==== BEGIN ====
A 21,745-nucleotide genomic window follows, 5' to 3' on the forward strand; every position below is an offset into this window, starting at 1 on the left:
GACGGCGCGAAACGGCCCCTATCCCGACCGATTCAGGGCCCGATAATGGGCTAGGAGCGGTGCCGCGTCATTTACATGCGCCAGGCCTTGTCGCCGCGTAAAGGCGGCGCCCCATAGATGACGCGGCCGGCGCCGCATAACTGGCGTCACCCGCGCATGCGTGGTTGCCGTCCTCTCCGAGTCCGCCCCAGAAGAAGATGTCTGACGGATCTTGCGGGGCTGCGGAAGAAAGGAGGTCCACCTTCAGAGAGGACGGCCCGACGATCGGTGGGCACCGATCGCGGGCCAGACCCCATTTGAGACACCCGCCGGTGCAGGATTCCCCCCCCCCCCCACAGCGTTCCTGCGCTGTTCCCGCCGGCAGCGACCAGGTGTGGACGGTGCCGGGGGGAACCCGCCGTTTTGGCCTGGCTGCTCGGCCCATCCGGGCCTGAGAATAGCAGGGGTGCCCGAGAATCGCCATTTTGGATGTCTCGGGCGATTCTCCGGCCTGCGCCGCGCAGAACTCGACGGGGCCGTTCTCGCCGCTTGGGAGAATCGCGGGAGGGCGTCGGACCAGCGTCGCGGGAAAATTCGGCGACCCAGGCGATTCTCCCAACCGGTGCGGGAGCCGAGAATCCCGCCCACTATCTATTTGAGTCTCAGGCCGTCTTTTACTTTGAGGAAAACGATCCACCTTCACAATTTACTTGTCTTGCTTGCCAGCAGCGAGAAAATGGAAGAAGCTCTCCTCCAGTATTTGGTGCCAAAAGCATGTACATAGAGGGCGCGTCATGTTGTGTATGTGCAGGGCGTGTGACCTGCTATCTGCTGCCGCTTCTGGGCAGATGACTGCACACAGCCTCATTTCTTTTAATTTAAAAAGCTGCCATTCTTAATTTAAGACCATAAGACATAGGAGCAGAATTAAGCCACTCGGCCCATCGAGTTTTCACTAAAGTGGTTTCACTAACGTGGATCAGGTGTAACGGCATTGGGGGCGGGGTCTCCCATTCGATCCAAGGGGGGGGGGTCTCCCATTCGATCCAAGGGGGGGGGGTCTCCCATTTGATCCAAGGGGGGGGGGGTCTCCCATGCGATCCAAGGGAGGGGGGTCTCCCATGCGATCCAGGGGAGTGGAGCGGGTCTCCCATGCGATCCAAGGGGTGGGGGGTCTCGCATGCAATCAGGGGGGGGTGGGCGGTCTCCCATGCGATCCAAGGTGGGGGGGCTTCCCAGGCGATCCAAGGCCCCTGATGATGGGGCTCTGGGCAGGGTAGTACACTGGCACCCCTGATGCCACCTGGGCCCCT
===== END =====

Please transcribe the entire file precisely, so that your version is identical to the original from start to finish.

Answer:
A 21,745-nucleotide genomic window follows, 5' to 3' on the forward strand; every position below is an offset into this window, starting at 1 on the left:
GACGGCGCGAAACGGCCCCTATCCCGACCGATTCAGGGCCCGATAATGGGCTAGGAGCGGTGCCGCGTCATTTACATGCGCCAGGCCTTGTCGCCGCGTAAAGGCGGCGCCCCATAGATGACGCGGCCGGCGCCGCATAACTGGCGTCACCCGCGCATGCGTGGTTGCCGTCCTCTCCGAGTCCGCCCCAGAAGAAGATGTCTGACGGATCTTGCGGGGCTGCGGAAGAAAGGAGGTCCACCTTCAGAGAGGACGGCCCGACGATCGGTGGGCACCGATCGCGGGCCAGACCCCATTTGAGACACCCGCCGGTGCAGGATTCCCCCCCCCCCCCACAGCGTTCCTGCGCTGTTCCCGCCGGCAGCGACCAGGTGTGGACGGTGCCGGGGGGAACCCGCCGTTTTGGCCTGGCTGCTCGGCCCATCCGGGCCTGAGAATAGCAGGGGTGCCCGAGAATCGCCATTTTGGATGTCTCGGGCGATTCTCCGGCCTGCGCCGCGCAGAACTCGACGGGGCCGTTCTCGCCGCTTGGGAGAATCGCGGGAGGGCGTCGGACCAGCGTCGCGGGAAAATTCGGCGACCCAGGCGATTCTCCCAACCGGTGCGGGAGCCGAGAATCCCGCCCACTATCTATTTGAGTCTCAGGCCGTCTTTTACTTTGAGGAAAACGATCCACCTTCACAATTTACTTGTCTTGCTTGCCAGCAGCGAGAAAATGGAAGAAGCTCTCCTCCAGTATTTGGTGCCAAAAGCATGTACATAGAGGGCGCGTCATGTTGTGTATGTGCAGGGCGTGTGACCTGCTATCTGCTGCCGCTTCTGGGCAGATGACTGCACACAGCCTCATTTCTTTTAATTTAAAAAGCTGCCATTCTTAATTTAAGACCATAAGACATAGGAGCAGAATTAAGCCACTCGGCCCATCGAGTTTTCACTAAAGTGGTTTCACTAACGTGGATCAGGTGTAACGGCATTGGGGGCGGGGTCTCCCATTCGATCCAAGGGGGGGGGGTCTCCCATTCGATCCAAGGGGGGGGGGTCTCCCATTTGATCCAAGGGGGGGGGGGTCTCCCATGCGATCCAAGGGAGGGGGGTCTCCCATGCGATCCAGGGGAGTGGAGCGGGTCTCCCATGCGATCCAAGGGGTGGGGGGTCTCGCATGCAATCAGGGGGGGGTGGGCGGTCTCCCATGCGATCCAAGGTGGGGGGGCTTCCCAGGCGATCCAAGGCCCCTGATGATGGGGCTCTGGGCAGGGTAGTACACTGGCACCCCTGATGCCACCTGGGCCCCT